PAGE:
Reliability of Musculoskeletal Fitness Tests and Movement Control Impairment Test Battery in Female Health-Care Personnel with Re-Current Low Back Pain
|Raija Pia Annika Taulaniemi1*, Markku Juhani Kankaanpää2, Kari Juhani Tokola1, Hannu Antero Luomajoki3 and Jaana Helena Suni1|
|1UKK Institute for Health Promotion Research, Tampere, Finland|
|2Department of Physical and Rehabilitation Medicine, Tampere University Hospital, Finland|
|3Zurich University of Applied Sciences, Winterthur, Switzerland|
|Corresponding Author :||Raija Pia Annika Taulaniemi
Urho Kaleva Kekkonen Institute for Health Promotion Research (UKK Institute)
Kaupinpuistonkatu 1, 33500 Tampere, Finland
Tel: +358 3 2829 264
Fax: +3583 2829 200
E-mail: [email protected]
|Received October 16, 2015; Accepted January 20, 2016; Published January 30, 2016|
|Citation: Taulaniemi RPA, Kankaanpää MJ, Tokola KJ, Luomajoki HA, Suni JH (2016) Reliability of Musculoskeletal Fitness Tests and Movement Control Impairment Test Battery in Female Health-Care Personnel with Re-Current Low Back Pain. J Nov Physiother 6:282. doi:10.4172/2165-7025.1000282|
|Copyright: © 2016 Taulaniemi RPA, et al. This is an open-access article distributed under the terms of the Creative Commons Attribution License, which permits unrestricted use, distribution, and reproduction in any medium, provided the original author and source are credited.|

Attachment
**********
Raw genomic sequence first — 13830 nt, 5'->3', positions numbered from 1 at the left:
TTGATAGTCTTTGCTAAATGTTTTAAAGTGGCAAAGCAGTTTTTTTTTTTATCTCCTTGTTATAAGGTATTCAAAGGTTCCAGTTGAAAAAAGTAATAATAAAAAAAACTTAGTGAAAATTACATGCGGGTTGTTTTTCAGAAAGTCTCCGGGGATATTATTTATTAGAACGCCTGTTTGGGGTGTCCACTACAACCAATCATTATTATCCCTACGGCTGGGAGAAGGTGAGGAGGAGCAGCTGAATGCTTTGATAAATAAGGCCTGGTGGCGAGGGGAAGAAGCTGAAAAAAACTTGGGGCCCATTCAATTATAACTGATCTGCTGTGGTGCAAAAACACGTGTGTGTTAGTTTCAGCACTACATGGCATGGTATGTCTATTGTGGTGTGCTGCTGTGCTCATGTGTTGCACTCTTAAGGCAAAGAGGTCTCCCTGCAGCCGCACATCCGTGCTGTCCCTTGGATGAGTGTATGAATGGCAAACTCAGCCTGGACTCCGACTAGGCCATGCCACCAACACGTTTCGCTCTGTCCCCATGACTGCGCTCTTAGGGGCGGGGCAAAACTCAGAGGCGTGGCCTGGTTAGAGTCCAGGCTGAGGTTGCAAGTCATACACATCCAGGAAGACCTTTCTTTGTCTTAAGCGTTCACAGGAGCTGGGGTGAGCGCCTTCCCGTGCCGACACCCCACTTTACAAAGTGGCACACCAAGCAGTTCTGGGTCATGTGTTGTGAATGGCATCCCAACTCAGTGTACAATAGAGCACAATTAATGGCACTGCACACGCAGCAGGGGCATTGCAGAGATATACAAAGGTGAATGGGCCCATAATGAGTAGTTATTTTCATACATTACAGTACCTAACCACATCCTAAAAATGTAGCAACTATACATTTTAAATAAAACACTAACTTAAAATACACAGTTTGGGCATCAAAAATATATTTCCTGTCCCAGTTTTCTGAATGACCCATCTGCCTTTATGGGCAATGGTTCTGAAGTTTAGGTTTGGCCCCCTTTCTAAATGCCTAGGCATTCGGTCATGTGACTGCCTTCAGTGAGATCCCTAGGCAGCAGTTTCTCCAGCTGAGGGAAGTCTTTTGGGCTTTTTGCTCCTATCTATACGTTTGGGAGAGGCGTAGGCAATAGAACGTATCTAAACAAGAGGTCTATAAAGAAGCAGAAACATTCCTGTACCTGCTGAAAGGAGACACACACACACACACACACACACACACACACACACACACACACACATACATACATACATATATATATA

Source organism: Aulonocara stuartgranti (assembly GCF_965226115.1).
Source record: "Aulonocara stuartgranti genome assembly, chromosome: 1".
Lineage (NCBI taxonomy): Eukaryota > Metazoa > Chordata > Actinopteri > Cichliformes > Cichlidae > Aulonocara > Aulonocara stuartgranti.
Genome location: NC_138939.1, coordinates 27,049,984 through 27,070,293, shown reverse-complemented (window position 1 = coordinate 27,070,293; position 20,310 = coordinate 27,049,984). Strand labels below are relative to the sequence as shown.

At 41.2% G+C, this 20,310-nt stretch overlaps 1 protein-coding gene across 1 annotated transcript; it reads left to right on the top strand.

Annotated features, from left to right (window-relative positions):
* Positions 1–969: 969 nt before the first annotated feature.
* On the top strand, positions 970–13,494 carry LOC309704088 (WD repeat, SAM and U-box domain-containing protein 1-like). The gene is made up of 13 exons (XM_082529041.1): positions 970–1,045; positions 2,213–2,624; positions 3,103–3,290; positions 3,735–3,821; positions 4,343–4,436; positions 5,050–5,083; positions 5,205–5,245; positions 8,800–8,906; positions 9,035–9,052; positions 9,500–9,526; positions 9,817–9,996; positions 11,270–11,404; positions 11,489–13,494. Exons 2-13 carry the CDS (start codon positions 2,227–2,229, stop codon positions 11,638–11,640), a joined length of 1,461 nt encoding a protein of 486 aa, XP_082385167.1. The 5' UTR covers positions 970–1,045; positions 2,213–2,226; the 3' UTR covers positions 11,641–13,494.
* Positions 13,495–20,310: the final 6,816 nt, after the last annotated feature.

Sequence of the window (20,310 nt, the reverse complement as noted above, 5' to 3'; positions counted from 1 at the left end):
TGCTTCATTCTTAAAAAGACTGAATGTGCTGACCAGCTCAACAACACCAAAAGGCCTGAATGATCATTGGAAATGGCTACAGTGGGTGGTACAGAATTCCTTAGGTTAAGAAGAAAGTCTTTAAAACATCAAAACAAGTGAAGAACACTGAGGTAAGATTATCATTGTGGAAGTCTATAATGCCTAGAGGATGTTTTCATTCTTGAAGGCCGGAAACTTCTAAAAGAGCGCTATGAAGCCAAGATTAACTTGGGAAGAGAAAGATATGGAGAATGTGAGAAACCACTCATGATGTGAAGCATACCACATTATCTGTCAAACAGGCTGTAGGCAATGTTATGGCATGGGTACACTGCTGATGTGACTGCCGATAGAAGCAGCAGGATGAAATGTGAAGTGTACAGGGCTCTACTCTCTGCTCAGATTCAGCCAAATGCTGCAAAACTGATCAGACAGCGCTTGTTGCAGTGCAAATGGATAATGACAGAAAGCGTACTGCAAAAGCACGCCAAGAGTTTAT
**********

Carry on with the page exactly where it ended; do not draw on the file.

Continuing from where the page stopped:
Background: Low back pain (LBP) is one of the most important causes of work absenteeism in health-care personnel. Low performance levels for fitness components, and movement control impairment (MCI) of the spine have been posited to be risk factors for persistent LBP. The aims of this study were to examine the long-term reliability (test I – test II) of selected motor and musculoskeletal fitness tests and the standard MCI test battery in female health-care personnel with nonspecific LBP, and to investigate associations between change in intensity of LBP and variation in test results in two measurement points.
Methods: The participants (n=47) were workers in geriatric wards. Long-term reliability of six field tests assessing motor abilities, flexibility and muscular strength, and the MCI test battery were studied. Mean test I – test II time-span was 18 days (SD 7.9). The estimates of reliability for interval-scale measurements (fitness) were typical error (s) of measurement and the coefficient of variation (CV). The reliability of nominal-scale measurements was analysed by the kappa coefficient.
Results: The lowest within-subject variation was found in running figure of eight test (s=0.22 s, CV=2.8%) and the highest for modified push-ups (s=1.04 repetitions, CV=12.2%). The kappa values for the dorsal pelvic tilt, sitting knee extension, the anterior pelvic tilt, and lying-prone knee flexion varied between 0.71 and 0.45 but were lower for rocking forwards and backwards (k=0.31) and the one-leg stance (k=0.16). Change in the pain intensity was associated only with variation in test I – test II results for modified push-ups (p=0.045).
Conclusions: All of the tests assessing musculoskeletal fitness and four of the MCI tests had an acceptable level of long-term reliability. The two tests for MCI that had poor reliability need to be better standardised in order to serve as reliable clinical measurement tools.